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At Fairdale High School, Congressman Yarmuth Announces Funding to Boost Graduation Rates

 

LOUISVILLE, KY – Congressman John Yarmuth announced today a five-year Educational Talent Search Program (ETS) grant to KentuckianaWorks College Access Center (KCAC) through the KentuckianaWorks Foundation. The Congressman was at Fairdale High School, along with local government and education leaders, to make the announcement.

“Over the next five years, this federal investment will create opportunities for thousands of young Louisvillians,” said Congressman Yarmuth. “By providing students who need help with a path to college and beyond, we’re not just giving them a chance to succeed, we’re also strengthening our economy and preparing our workforce for the jobs of the future. ”

KCAC will receive $321,777 this year and $312,124 each year for the next four years to provide services to young adults at five Jefferson County high schools. The total grant award is more than $1.57 million for the five years. KCAC first received funding for the ETS Program in 1988.

KCAC counselors will work with a total of more than 750 students each year at five Jefferson County Public High Schools – Fairdale High School, Iroquois High School, Liberty High School, Valley High School and Western High School.

“This funding will support hundreds of students, guiding them to reach their full potential in high school and beyond,” Mayor Greg Fischer said. “One of my top priorities is to create a culture of lifelong learning in Louisville. The Educational Talent Search Program and its partners will nurture that idea by showing students a college education is attainable. It is within reach and it will lead to future opportunities and success.”

The KCAC counselors will work one-on-one with students to help remove academic, personal development and financial literacy barriers to successful completion of high school and preparation for post-secondary studies. They also will conduct classroom sessions for students to help them plan for college, negotiate the admissions and financial processes, and prepare for successful transition to post-secondary learning and life. Students will explore careers, have opportunities to visit college campuses. Additionally, the grant supports parent/family engagement in school and community events that focus on a college-going culture.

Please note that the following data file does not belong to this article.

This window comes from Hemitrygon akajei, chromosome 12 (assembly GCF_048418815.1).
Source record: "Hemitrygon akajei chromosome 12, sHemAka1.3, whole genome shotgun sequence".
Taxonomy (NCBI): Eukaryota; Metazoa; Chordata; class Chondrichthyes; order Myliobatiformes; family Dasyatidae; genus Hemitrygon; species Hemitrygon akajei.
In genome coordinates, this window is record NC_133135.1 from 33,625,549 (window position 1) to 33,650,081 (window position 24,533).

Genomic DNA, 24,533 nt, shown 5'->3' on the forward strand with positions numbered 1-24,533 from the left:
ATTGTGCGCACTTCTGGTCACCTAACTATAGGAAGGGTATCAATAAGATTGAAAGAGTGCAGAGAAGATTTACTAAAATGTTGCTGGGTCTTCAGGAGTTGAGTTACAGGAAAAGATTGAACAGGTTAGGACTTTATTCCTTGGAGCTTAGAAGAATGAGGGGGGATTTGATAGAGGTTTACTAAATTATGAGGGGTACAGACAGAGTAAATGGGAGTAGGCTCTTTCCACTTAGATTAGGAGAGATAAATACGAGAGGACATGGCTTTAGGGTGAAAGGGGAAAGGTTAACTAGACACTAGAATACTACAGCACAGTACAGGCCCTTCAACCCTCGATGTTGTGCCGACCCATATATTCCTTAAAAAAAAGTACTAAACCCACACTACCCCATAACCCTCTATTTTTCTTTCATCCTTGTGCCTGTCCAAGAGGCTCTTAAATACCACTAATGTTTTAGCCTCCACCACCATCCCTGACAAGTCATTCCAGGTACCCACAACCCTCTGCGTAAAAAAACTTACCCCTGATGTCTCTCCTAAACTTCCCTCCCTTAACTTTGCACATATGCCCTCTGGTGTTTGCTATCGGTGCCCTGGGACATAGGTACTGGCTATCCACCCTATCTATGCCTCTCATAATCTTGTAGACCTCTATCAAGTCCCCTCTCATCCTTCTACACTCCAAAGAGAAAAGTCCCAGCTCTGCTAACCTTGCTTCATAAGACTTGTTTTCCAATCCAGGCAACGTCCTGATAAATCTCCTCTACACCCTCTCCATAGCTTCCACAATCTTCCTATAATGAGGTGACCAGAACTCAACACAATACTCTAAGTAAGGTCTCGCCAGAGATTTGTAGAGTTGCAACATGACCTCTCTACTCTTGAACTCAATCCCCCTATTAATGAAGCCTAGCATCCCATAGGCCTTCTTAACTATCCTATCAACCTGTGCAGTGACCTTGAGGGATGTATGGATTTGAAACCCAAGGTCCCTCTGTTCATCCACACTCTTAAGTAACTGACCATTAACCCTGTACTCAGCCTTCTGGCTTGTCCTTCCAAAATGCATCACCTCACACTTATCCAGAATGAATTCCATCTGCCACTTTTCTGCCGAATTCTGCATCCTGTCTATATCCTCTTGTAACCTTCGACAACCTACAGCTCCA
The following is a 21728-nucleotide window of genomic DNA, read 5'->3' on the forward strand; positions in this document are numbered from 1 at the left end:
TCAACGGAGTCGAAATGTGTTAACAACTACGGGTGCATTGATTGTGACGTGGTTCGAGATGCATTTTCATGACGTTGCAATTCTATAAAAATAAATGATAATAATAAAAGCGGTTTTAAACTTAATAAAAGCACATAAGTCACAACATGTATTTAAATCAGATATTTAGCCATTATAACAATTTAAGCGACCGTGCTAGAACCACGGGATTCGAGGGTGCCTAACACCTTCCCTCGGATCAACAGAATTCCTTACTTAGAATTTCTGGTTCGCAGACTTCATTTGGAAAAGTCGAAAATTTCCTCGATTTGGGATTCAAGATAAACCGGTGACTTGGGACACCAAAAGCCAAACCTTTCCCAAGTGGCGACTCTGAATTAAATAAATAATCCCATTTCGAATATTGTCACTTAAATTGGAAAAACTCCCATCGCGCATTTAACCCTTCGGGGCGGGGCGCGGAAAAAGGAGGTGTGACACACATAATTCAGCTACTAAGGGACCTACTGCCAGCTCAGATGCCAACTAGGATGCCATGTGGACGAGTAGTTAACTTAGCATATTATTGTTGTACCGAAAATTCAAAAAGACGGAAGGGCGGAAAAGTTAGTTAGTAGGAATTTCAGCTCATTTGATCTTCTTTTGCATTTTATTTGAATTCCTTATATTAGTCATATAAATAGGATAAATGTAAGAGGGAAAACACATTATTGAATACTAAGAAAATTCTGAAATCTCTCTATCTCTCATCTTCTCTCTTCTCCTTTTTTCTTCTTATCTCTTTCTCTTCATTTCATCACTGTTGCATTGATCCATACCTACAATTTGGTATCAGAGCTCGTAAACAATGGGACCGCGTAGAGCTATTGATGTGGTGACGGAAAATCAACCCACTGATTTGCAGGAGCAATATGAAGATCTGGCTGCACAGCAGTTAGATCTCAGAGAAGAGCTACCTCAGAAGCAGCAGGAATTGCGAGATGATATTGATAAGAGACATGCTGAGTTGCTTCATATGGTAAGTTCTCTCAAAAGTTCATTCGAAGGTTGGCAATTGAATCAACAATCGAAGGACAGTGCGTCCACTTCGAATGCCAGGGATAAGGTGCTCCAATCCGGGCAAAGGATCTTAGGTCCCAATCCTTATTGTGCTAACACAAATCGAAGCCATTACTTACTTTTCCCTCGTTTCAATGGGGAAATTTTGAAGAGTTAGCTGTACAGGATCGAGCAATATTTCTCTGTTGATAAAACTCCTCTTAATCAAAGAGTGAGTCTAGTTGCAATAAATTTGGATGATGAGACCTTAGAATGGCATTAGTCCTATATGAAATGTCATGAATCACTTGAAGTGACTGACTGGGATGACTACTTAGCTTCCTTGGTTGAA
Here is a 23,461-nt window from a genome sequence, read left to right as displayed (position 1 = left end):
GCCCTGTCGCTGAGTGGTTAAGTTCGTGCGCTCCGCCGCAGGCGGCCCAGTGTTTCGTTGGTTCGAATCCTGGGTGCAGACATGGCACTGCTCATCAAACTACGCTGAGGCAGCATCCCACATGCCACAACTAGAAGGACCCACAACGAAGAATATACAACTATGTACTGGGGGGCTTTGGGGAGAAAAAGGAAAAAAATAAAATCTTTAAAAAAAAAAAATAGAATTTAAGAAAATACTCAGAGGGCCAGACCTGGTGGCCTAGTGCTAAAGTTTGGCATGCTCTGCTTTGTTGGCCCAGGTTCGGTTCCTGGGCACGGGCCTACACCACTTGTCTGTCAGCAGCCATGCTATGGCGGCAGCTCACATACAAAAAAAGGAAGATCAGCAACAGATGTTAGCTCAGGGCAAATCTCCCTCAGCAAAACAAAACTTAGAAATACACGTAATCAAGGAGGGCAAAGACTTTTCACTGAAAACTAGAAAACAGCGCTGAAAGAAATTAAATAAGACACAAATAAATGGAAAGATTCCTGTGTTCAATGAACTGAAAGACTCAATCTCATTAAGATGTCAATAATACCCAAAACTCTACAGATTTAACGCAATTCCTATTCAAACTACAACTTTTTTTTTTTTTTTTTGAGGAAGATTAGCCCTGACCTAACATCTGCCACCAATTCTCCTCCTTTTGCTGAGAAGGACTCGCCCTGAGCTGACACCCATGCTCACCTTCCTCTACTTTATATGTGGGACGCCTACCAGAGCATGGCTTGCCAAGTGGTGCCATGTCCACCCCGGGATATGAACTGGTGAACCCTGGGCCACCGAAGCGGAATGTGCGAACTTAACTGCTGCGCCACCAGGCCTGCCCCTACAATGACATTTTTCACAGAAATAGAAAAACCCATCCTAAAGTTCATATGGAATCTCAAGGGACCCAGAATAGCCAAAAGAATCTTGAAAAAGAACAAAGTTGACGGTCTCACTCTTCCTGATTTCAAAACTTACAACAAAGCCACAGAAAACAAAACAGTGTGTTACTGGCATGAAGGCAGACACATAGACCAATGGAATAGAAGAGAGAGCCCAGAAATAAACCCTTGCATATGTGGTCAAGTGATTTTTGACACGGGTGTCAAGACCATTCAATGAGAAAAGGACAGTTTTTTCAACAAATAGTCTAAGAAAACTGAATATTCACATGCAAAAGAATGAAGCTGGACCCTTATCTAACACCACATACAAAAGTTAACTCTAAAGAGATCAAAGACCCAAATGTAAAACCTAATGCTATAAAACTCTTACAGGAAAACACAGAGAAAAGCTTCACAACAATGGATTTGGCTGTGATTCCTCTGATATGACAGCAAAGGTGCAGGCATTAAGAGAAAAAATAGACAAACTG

“This program, combined with district’s recent initiatives that are already improving college-readiness, eliminates obstacles to achievement and creates a pathway to possibility,” said JCPS Superintendent Donna Hargens.

Joining Congressman Yarmuth at Fairdale were Mayor Fischer, Superintendent Hargens, Fairdale High School Principal Brad Weston and ETS student Shermaine Johns.

Johns, 16, is a senior at Fairdale High School and has worked with KCAC counselors for several years. She has a 4.0 grade point average and is making plans to attend college next year and major in Theater. Johns toured seven college campuses during her sophomore year in high school. As a result of her tour of the Northern Kentucky University campus, she plans to apply to NKU as it is one of her top choices.

The grant, awarded to KentuckianaWorks Foundation, is also known as TRIO Talent Search Program. The program seeks to identify youth from low-income and first-generation-college backgrounds and work with them and their parents during the four years of high school to prepare them for academic success in postsecondary studies. A culminating goal is completion of a postsecondary program of study, including an associate degree or a bachelor’s degree.

As part of the grant, KCAC will receive in-kind donations from a variety of community partners. They are KentuckianaWorks Foundation (applicant); Jefferson County Public School District; Fairdale High School; Iroquois High School; Liberty High School; Valley High School; Western High School; Bellarmine University; Indiana University Southeast; Ivy Tech Community College; Jefferson Community and Technical College; Metropolitan College; University of Louisville; Webster University; Western Kentucky University; 55,000 Degrees; Council for Opportunity in Education; Family Scholar House; Greater Louisville Inc.; JCTC Foundation Inc.; Junior Achievement; Kentucky Council on Economic Education; Louisville Education and Employment Partnership; Louisville Metro Government, Office of Youth Development; and Louisville Urban League/Project Ready College Access Program.

KCAC is primarily funded by the U.S. Department of Education, federal TRIO programs and is administered by KentuckianaWorks Foundation Inc. KCAC does not discriminate on the basis of race, color, national origin, sex, religion, age or disability in employment or provision of services. For more information on KCAC programs, call (502) 584-0475or visit the website at www.mykcac.org.